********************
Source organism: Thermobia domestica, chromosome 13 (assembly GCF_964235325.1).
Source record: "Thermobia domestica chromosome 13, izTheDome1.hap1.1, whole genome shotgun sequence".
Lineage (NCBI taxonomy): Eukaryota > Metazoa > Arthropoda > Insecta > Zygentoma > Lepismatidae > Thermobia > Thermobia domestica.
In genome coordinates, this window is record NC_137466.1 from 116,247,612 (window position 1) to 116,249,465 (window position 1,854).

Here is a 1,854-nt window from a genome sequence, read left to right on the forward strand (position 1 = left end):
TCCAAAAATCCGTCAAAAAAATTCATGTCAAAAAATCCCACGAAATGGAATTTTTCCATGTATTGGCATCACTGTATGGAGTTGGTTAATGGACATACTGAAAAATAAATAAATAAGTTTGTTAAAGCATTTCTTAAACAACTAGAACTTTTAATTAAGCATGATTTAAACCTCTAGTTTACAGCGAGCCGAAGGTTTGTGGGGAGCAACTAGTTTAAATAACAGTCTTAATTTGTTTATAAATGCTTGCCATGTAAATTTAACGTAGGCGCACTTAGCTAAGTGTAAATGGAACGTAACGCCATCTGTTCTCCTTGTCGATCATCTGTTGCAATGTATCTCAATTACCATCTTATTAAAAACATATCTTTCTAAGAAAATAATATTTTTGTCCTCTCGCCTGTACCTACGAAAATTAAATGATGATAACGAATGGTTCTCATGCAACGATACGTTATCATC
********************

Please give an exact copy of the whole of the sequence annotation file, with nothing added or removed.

Source organism: Thermobia domestica, chromosome 13 (assembly GCF_964235325.1).
Source record: "Thermobia domestica chromosome 13, izTheDome1.hap1.1, whole genome shotgun sequence".
Lineage (NCBI taxonomy): Eukaryota > Metazoa > Arthropoda > Insecta > Zygentoma > Lepismatidae > Thermobia > Thermobia domestica.
In genome coordinates, this window is record NC_137466.1 from 116,247,612 (window position 1) to 116,249,465 (window position 1,854).

Here is a 1,854-nt window from a genome sequence, read left to right on the forward strand (position 1 = left end):
TCCAAAAATCCGTCAAAAAAATTCATGTCAAAAAATCCCACGAAATGGAATTTTTCCATGTATTGGCATCACTGTATGGAGTTGGTTAATGGACATACTGAAAAATAAATAAATAAGTTTGTTAAAGCATTTCTTAAACAACTAGAACTTTTAATTAAGCATGATTTAAACCTCTAGTTTACAGCGAGCCGAAGGTTTGTGGGGAGCAACTAGTTTAAATAACAGTCTTAATTTGTTTATAAATGCTTGCCATGTAAATTTAACGTAGGCGCACTTAGCTAAGTGTAAATGGAACGTAACGCCATCTGTTCTCCTTGTCGATCATCTGTTGCAATGTATCTCAATTACCATCTTATTAAAAACATATCTTTCTAAGAAAATAATATTTTTGTCCTCTCGCCTGTACCTACGAAAATTAAATGATGATAACGAATGGTTCTCATGCAACGATACGTTATCATC